Karpov on Fischer: Fischer vs Spassky (1992 Return Match)
Volume 3 of the 3-disc DVD set “Karpov on Fischer” provides Karpov’s perspective on why Fischer declined to play him in a World Chess Championship Match in 1975. Karpov expresses his sincere disappointment that Fischer refused to agree to reasonable match conditions in 1977/1978, and explains why he was forced to move on as Fischer’s demands were not legitimate and he believed Fischer simply did not want to defend his title against Karpov. Grandmasters Karpov and Henley proceed to analyze the famous 1992 “Historic Return Match” between Fischer and Spassky, where the former World Chess Champions played a well-analyzed rematch to the delight of the chess world. In this excerpt from Volume 3 of the 3-disc DVD “Karpov on Fischer”, a stellar analysis of game 25 of the Historic Return Match is presented by former World Chess Champion Anatoly Karpov and Grandmaster Ron W. Henley.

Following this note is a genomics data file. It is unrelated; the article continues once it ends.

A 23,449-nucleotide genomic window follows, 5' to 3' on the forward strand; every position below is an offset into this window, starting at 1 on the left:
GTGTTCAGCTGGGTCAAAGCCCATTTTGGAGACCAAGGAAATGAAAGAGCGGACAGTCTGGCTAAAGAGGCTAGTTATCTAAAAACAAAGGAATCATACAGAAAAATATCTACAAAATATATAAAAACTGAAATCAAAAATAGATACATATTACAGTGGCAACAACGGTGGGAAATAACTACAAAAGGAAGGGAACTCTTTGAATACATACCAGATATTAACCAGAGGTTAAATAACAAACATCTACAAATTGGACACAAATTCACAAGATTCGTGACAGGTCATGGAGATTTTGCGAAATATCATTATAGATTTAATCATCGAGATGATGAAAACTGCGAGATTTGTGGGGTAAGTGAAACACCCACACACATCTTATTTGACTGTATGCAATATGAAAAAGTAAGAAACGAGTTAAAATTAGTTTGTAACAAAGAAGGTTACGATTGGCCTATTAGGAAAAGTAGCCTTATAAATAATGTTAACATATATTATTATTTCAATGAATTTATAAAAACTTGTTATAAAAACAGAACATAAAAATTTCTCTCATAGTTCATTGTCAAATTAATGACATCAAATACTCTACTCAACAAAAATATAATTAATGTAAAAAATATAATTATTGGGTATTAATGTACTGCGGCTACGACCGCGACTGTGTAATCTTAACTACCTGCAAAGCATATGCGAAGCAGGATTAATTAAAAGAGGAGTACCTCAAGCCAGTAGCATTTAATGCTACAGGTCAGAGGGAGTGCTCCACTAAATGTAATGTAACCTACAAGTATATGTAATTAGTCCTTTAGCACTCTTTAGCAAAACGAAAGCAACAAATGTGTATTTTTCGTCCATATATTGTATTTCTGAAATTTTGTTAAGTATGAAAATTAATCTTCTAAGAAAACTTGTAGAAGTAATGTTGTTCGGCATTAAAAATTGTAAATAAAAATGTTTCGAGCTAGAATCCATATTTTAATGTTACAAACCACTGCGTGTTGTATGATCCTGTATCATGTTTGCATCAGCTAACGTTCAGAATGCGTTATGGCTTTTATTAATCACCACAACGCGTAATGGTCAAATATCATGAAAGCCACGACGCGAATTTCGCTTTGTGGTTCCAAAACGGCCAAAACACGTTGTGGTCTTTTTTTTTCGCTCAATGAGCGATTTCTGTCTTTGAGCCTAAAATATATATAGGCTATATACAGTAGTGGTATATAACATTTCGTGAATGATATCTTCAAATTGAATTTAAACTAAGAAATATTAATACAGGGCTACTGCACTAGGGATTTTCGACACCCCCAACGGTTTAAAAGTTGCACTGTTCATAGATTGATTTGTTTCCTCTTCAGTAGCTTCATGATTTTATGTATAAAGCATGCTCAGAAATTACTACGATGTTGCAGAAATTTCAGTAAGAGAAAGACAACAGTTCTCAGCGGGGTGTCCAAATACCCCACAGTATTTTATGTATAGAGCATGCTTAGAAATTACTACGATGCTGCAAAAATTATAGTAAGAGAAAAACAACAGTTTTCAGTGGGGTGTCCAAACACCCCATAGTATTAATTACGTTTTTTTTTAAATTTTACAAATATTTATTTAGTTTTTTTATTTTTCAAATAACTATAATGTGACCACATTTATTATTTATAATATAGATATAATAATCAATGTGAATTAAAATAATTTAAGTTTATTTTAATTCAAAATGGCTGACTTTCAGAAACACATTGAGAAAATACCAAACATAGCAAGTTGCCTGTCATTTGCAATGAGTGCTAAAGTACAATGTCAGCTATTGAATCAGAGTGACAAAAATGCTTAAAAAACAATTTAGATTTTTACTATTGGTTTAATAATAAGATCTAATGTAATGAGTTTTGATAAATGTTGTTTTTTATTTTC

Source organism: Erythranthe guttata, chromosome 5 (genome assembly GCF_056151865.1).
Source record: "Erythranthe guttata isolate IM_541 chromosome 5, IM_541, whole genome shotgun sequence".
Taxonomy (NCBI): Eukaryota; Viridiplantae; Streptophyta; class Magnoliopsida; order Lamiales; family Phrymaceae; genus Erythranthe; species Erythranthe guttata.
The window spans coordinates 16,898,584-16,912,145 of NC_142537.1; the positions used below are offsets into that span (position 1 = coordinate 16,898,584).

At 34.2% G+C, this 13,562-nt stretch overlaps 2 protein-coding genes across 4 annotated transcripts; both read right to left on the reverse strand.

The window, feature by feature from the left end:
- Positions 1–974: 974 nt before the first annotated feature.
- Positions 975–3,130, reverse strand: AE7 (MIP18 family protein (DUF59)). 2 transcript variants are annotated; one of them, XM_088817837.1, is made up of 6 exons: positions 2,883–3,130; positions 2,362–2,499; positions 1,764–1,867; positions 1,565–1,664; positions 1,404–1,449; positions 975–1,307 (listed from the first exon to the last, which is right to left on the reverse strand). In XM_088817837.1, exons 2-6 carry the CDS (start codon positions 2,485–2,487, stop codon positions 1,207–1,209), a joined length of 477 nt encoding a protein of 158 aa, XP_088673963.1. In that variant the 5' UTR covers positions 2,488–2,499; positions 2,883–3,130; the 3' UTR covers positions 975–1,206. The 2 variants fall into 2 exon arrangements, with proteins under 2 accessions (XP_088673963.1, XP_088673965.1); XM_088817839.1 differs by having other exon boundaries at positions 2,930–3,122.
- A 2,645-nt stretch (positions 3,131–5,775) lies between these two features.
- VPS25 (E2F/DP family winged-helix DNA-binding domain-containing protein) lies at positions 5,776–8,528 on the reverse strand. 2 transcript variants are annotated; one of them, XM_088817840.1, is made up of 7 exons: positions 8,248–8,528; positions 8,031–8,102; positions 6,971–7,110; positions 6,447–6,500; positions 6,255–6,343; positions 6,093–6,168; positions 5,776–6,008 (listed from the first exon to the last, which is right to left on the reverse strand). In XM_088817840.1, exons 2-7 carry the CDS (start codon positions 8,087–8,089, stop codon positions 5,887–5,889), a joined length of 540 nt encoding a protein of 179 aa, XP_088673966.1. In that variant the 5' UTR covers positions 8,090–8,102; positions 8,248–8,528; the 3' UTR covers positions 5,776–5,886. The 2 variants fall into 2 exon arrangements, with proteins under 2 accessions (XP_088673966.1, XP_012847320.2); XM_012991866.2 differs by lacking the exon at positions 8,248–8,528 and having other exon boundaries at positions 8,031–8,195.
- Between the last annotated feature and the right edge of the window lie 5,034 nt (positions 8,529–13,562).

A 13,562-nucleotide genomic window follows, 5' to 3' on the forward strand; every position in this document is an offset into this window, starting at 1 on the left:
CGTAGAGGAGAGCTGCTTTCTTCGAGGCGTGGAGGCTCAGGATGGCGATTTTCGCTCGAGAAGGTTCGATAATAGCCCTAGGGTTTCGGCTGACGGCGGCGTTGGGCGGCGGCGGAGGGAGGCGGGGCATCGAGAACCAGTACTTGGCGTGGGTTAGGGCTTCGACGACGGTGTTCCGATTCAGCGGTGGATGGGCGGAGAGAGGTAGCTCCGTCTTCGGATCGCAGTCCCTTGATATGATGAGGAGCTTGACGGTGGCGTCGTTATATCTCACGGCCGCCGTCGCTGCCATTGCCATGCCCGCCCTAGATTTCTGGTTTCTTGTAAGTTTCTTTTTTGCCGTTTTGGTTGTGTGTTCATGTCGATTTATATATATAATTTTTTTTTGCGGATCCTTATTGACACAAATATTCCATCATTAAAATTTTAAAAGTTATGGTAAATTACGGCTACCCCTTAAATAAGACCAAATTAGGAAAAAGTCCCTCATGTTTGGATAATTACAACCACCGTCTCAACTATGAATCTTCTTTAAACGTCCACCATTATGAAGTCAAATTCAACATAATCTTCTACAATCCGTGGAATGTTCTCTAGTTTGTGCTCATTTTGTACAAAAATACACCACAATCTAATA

Game 25: 1992 Historic Match – Fischer vs Spassky
Against Spassky’s Classical Sicilian Defense, Fischer sets up the “English Attack” with 6. Be3, 7. Qd2 and 8. f3. With the thematic 10. g4! and 12. g5! Bobby gains space on the kingside and drives the key defensive knight from f6. The star move 15. Nb6! allows Fischer to exchange off his weak knight on a4 and eliminate a black defender. The White kingside attack was in full stride with 19. h5, 21. Rdg1 and 22. g6! so Spassky tried to hide his king in the corner with 22. …Bf6 and 23. …Kh8, but Fischer’s 24. Bg5! and 27. Rhg1 followed by 28. Rxg7 opened the g-file. Fischer took a timeout on the queenside for the precautionary 30. b3! and then tripled on the g-file with 32. Qg2! As the clever clearance pawn sacrifice – 33. Rg8+ and 25. h7! was preparing a devastating blow, Spassky realized Fischer was going to open the h-file and therefore resigned.